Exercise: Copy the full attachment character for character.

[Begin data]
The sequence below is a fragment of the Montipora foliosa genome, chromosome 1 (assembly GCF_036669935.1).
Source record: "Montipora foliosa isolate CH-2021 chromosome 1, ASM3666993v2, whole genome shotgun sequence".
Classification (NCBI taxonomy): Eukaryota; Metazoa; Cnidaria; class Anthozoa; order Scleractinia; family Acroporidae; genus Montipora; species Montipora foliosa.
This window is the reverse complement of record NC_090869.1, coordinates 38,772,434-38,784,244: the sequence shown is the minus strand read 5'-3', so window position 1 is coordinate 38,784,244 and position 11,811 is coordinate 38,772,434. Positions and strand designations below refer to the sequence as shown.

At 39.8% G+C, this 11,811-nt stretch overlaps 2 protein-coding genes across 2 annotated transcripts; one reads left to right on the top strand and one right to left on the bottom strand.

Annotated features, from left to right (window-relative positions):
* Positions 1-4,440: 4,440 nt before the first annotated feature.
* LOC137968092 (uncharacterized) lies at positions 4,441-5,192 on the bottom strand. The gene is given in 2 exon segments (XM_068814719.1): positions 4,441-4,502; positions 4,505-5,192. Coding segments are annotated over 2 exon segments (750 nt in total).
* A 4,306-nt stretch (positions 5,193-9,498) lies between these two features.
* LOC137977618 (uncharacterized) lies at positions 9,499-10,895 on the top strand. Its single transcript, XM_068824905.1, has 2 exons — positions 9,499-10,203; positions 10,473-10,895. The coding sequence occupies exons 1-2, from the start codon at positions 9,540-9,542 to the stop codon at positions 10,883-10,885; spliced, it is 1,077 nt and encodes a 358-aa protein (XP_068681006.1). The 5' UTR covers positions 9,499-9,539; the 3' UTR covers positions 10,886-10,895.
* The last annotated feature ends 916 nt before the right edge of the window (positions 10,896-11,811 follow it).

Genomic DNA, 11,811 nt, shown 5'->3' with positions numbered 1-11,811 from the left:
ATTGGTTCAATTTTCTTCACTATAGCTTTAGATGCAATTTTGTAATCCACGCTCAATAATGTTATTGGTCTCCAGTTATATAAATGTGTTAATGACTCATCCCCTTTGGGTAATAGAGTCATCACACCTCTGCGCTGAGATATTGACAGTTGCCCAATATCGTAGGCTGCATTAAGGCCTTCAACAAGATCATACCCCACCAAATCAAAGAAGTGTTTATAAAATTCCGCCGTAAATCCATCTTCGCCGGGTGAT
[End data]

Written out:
The sequence below is a fragment of the Montipora foliosa genome, chromosome 1 (assembly GCF_036669935.1).
Source record: "Montipora foliosa isolate CH-2021 chromosome 1, ASM3666993v2, whole genome shotgun sequence".
Classification (NCBI taxonomy): Eukaryota; Metazoa; Cnidaria; class Anthozoa; order Scleractinia; family Acroporidae; genus Montipora; species Montipora foliosa.
This window is the reverse complement of record NC_090869.1, coordinates 38,772,434-38,784,244: the sequence shown is the minus strand read 5'-3', so window position 1 is coordinate 38,784,244 and position 11,811 is coordinate 38,772,434. Positions and strand designations below refer to the sequence as shown.

At 39.8% G+C, this 11,811-nt stretch overlaps 2 protein-coding genes across 2 annotated transcripts; one reads left to right on the top strand and one right to left on the bottom strand.

Annotated features, from left to right (window-relative positions):
* Positions 1-4,440: 4,440 nt before the first annotated feature.
* LOC137968092 (uncharacterized) lies at positions 4,441-5,192 on the bottom strand. The gene is given in 2 exon segments (XM_068814719.1): positions 4,441-4,502; positions 4,505-5,192. Coding segments are annotated over 2 exon segments (750 nt in total).
* A 4,306-nt stretch (positions 5,193-9,498) lies between these two features.
* LOC137977618 (uncharacterized) lies at positions 9,499-10,895 on the top strand. Its single transcript, XM_068824905.1, has 2 exons — positions 9,499-10,203; positions 10,473-10,895. The coding sequence occupies exons 1-2, from the start codon at positions 9,540-9,542 to the stop codon at positions 10,883-10,885; spliced, it is 1,077 nt and encodes a 358-aa protein (XP_068681006.1). The 5' UTR covers positions 9,499-9,539; the 3' UTR covers positions 10,886-10,895.
* The last annotated feature ends 916 nt before the right edge of the window (positions 10,896-11,811 follow it).

Genomic DNA, 11,811 nt, shown 5'->3' with positions numbered 1-11,811 from the left:
ATTGGTTCAATTTTCTTCACTATAGCTTTAGATGCAATTTTGTAATCCACGCTCAATAATGTTATTGGTCTCCAGTTATATAAATGTGTTAATGACTCATCCCCTTTGGGTAATAGAGTCATCACACCTCTGCGCTGAGATATTGACAGTTGCCCAATATCGTAGGCTGCATTAAGGCCTTCAACAAGATCATACCCCACCAAATCAAAGAAGTGTTTATAAAATTCCGCCGTAAATCCATCTTCGCCGGGTGAT